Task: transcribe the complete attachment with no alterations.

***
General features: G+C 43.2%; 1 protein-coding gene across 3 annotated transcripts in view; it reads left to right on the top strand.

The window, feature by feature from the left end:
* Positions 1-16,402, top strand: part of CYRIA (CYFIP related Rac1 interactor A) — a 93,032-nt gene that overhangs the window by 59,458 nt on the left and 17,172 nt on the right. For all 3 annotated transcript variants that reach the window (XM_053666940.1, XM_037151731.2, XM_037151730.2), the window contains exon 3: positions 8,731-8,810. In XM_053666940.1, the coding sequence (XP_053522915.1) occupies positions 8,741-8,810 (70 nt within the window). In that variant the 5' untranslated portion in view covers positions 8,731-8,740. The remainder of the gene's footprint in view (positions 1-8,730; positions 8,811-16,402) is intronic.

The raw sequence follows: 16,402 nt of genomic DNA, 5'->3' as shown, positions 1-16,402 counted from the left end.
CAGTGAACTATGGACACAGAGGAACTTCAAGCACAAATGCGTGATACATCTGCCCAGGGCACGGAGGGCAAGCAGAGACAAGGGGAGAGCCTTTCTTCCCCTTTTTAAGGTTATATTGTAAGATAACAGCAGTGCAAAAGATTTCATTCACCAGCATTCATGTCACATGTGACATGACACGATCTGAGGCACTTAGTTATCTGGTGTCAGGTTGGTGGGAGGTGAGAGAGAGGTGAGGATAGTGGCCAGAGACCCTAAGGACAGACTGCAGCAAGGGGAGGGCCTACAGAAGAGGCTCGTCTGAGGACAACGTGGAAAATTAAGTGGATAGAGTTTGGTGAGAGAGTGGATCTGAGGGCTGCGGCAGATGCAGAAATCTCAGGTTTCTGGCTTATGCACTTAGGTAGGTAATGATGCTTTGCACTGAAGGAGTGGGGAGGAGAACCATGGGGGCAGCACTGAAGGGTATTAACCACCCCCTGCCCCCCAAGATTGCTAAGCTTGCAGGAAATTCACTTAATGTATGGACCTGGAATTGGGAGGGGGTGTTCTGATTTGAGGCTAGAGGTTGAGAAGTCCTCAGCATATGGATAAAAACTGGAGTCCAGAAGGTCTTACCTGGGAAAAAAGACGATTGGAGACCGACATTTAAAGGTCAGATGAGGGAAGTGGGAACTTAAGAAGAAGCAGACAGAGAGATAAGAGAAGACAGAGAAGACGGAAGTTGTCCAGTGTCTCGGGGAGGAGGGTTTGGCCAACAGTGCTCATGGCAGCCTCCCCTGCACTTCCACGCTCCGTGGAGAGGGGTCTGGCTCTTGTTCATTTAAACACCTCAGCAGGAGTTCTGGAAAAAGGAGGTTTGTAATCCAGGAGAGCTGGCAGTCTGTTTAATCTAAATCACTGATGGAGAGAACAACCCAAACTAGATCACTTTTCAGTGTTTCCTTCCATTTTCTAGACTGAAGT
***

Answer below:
General features: G+C 43.2%; 1 protein-coding gene across 3 annotated transcripts in view; it reads left to right on the top strand.

The window, feature by feature from the left end:
* Positions 1-16,402, top strand: part of CYRIA (CYFIP related Rac1 interactor A) — a 93,032-nt gene that overhangs the window by 59,458 nt on the left and 17,172 nt on the right. For all 3 annotated transcript variants that reach the window (XM_053666940.1, XM_037151731.2, XM_037151730.2), the window contains exon 3: positions 8,731-8,810. In XM_053666940.1, the coding sequence (XP_053522915.1) occupies positions 8,741-8,810 (70 nt within the window). In that variant the 5' untranslated portion in view covers positions 8,731-8,740. The remainder of the gene's footprint in view (positions 1-8,730; positions 8,811-16,402) is intronic.

The raw sequence follows: 16,402 nt of genomic DNA, 5'->3' as shown, positions 1-16,402 counted from the left end.
CAGTGAACTATGGACACAGAGGAACTTCAAGCACAAATGCGTGATACATCTGCCCAGGGCACGGAGGGCAAGCAGAGACAAGGGGAGAGCCTTTCTTCCCCTTTTTAAGGTTATATTGTAAGATAACAGCAGTGCAAAAGATTTCATTCACCAGCATTCATGTCACATGTGACATGACACGATCTGAGGCACTTAGTTATCTGGTGTCAGGTTGGTGGGAGGTGAGAGAGAGGTGAGGATAGTGGCCAGAGACCCTAAGGACAGACTGCAGCAAGGGGAGGGCCTACAGAAGAGGCTCGTCTGAGGACAACGTGGAAAATTAAGTGGATAGAGTTTGGTGAGAGAGTGGATCTGAGGGCTGCGGCAGATGCAGAAATCTCAGGTTTCTGGCTTATGCACTTAGGTAGGTAATGATGCTTTGCACTGAAGGAGTGGGGAGGAGAACCATGGGGGCAGCACTGAAGGGTATTAACCACCCCCTGCCCCCCAAGATTGCTAAGCTTGCAGGAAATTCACTTAATGTATGGACCTGGAATTGGGAGGGGGTGTTCTGATTTGAGGCTAGAGGTTGAGAAGTCCTCAGCATATGGATAAAAACTGGAGTCCAGAAGGTCTTACCTGGGAAAAAAGACGATTGGAGACCGACATTTAAAGGTCAGATGAGGGAAGTGGGAACTTAAGAAGAAGCAGACAGAGAGATAAGAGAAGACAGAGAAGACGGAAGTTGTCCAGTGTCTCGGGGAGGAGGGTTTGGCCAACAGTGCTCATGGCAGCCTCCCCTGCACTTCCACGCTCCGTGGAGAGGGGTCTGGCTCTTGTTCATTTAAACACCTCAGCAGGAGTTCTGGAAAAAGGAGGTTTGTAATCCAGGAGAGCTGGCAGTCTGTTTAATCTAAATCACTGATGGAGAGAACAACCCAAACTAGATCACTTTTCAGTGTTTCCTTCCATTTTCTAGACTGAAGT